those i’ve asked refer to the fact that dc treats homeless relatively well. theres always a place to get food. we have medical serices they can take advantage of. and some are just from here. this is home.

  • elke

    First World Probl… hrm. maybe not.

  • Anonymous

    I had this same chronic problem when I lived in Adams Morgan. The police rarely do anything. Signs are useless but will help if anything ever requires legal action, lights help a little but fences are best. Followed by other physical deterrents such as slippery, sticky or sharp barricades. If you instal cameras you have to monitor them and then call the police every time it happens. That’s not really practical but you might enjoy watching all the other crimes in your alley that you didn’t know were going down.

  • colleenery

    i had this same problem in adams morgan at my place. homeless constantly on our stoop. sounds extreme, but dialing 911 will dispatch local police and they will come and get them to move along. They came every time we called, usually in less than ten minutes and after several days in a row of doing this, the homeless moved on. They would come back a few weeks later, and repeating the process worked every time, albeit for brief respites but when you’re dealing with shit on your porch, any respite is a blessing. good luck.

  • mh

    Whatever happened to a good-old-fashioned ass-whoopin’? Highly effective.

    • mh

      Maybe it is not technically legal, but still ….:)

  • Anonymous

    pellet guns.

  • live from Columbia Heights

    Wildfire from the roof.

  • Anonymous

    we really should have public toilets.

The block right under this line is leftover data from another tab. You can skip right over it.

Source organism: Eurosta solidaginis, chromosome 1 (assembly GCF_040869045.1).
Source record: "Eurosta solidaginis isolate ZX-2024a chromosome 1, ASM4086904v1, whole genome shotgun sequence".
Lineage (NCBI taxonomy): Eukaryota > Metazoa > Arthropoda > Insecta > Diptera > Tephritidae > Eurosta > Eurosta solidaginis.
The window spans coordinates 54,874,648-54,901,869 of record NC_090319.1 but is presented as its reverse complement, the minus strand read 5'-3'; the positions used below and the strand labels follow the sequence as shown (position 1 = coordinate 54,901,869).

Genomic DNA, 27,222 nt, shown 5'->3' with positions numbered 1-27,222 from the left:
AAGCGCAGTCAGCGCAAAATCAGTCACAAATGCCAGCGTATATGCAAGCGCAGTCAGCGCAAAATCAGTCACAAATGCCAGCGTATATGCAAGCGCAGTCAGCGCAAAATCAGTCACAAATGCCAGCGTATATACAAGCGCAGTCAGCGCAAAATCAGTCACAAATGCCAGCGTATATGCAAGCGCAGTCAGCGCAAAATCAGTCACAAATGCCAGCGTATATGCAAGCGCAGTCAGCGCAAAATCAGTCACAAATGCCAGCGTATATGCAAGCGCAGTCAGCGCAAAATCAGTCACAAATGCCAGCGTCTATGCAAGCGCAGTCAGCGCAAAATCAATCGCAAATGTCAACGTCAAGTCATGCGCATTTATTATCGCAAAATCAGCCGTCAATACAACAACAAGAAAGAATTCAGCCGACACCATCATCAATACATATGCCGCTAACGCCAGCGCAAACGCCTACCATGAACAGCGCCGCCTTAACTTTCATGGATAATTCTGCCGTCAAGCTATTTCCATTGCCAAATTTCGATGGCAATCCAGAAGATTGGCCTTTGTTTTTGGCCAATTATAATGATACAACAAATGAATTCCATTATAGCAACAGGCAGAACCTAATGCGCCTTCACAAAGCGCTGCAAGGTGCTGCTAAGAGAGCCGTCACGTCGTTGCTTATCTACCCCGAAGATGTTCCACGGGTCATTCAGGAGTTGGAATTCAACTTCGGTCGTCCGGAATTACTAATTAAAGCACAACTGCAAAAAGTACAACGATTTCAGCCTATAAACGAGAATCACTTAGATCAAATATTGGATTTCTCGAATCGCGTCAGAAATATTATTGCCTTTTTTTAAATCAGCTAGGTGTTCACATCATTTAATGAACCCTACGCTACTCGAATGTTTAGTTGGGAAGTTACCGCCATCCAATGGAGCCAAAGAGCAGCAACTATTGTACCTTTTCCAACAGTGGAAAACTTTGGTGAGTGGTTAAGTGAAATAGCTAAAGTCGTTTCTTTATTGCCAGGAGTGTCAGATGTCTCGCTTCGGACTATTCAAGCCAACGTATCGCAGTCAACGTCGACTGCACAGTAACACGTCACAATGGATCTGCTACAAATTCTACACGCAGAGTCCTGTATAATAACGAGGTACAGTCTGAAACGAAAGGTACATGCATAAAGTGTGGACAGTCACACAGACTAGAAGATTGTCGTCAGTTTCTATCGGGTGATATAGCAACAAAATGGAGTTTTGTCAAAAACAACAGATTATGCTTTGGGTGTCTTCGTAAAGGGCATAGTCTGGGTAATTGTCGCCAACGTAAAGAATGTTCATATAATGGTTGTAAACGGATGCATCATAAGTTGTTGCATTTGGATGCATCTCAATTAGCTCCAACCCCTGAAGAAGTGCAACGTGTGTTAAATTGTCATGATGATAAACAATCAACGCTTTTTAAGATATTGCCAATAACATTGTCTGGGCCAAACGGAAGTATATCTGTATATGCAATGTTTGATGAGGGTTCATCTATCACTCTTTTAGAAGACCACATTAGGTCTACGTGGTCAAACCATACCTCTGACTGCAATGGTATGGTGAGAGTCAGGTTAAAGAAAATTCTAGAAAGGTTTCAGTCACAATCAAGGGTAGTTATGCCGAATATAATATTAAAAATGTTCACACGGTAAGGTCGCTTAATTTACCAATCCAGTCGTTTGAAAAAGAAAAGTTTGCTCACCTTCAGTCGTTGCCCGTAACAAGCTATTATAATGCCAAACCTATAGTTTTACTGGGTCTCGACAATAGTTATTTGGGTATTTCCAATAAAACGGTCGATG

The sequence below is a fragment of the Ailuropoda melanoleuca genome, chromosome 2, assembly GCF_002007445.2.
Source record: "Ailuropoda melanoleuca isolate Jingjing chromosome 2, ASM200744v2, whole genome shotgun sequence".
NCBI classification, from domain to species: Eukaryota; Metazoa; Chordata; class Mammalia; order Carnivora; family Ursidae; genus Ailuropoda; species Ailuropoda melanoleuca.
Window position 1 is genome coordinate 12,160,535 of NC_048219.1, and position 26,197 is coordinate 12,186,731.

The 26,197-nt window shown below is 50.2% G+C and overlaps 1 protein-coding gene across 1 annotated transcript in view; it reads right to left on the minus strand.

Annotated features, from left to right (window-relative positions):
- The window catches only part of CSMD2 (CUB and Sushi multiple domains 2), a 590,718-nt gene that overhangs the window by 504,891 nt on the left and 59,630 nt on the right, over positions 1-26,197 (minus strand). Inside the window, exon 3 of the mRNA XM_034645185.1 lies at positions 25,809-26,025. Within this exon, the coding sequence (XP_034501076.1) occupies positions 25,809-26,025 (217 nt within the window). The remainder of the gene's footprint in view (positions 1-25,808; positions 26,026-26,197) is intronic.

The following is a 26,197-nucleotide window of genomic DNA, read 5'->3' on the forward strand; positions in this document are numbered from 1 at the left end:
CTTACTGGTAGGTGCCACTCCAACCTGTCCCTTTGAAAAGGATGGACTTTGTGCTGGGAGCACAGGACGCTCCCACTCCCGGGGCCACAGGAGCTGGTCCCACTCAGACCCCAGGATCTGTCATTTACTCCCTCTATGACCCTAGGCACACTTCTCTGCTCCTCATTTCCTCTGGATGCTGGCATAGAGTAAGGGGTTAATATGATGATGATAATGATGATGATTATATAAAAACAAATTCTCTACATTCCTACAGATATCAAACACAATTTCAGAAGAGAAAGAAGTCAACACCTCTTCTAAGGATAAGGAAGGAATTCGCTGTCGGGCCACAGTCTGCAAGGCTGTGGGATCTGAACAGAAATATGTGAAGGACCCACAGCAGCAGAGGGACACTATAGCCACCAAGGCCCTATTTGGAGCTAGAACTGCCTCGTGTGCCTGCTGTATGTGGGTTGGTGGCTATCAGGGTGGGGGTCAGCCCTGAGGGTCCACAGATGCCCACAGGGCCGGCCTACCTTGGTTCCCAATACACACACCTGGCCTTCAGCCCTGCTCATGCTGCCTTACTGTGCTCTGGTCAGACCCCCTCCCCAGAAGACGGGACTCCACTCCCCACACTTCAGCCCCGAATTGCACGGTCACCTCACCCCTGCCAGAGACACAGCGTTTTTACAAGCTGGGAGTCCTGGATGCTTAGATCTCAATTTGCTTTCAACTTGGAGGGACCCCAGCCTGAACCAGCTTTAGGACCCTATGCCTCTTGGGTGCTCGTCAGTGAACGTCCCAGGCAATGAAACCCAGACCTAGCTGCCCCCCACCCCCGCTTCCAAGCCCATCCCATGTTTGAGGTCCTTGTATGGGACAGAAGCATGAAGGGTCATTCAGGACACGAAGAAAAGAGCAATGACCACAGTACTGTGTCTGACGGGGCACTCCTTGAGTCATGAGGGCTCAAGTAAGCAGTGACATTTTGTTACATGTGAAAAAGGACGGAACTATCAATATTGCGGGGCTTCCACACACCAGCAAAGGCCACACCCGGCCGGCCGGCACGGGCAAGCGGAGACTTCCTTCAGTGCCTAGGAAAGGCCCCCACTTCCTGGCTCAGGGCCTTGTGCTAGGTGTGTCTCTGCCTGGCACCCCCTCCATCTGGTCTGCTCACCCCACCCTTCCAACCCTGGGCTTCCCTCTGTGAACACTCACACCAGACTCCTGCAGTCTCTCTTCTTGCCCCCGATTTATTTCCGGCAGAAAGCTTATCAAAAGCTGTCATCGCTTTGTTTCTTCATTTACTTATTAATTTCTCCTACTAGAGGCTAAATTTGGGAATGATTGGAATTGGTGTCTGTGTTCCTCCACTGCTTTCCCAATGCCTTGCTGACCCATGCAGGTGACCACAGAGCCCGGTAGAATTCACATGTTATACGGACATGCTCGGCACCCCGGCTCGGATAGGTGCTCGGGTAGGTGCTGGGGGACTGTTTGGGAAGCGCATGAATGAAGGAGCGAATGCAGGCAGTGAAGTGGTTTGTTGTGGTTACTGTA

• ScoopIt

      It sounds like we do.

  • ShawCitizen

    Well, you could always try laying a trap. I saw some pretty creative ideas in the old Swiss Family Robinson movie….

    In all seriousness, you have to balance the desire to have a deterrent with the legal responsibility of not actually harming anybody. You coat the entry with Crisco and a homeless guy slips and falls (or for that matter, one of your neighbors slips and falls) and you could be sued. Prickly bushes are always a winner (roses if it’s sunny!), but get a fence. If necessary, spring for the cost of a digital access system with a keypad on the door or a key fob – between 24 units it’s very affordable. Then, add Nationals-Stadium-bright lights on a motion detector and additional regular lighting that’s on all night regardless (after checking with neighbors who have windows facing that area to offer to buy them nice blinds or curtains). That will resolve most of the problem. Then, find the neighbor this bothers the most, and introduce them to the neighbor with the best upper-floor view of the area with a window that opens. Buy a megaphone. Sit back and watch the magic :)

  • A fence seems like an obvious solution, either around the trash area or the back of the property in general. If it’s as bad as you describe, I would say it’s worth it.

    Otherwise, vigilante justice.

  • cheights

    We had a homeless guy that decided that our parking lot was a good place to store his crazy man carts. We went out with our dogs (leashed) and told him to get his shit and go. Then pushed his carts into the street and called the cops.

    he never came back.

  • hma

    Could be worse. I once saw a homeless/crazy woman shit ON the hood of a parked car on Conn. ave in the middle of the day.

  • Anonima

    Heh, and most people complain about others not curbing their dogs…

  • eh

    Motion-sensing water sprayer. They make them for scaring deer away from your property.


Subscribe to our mailing list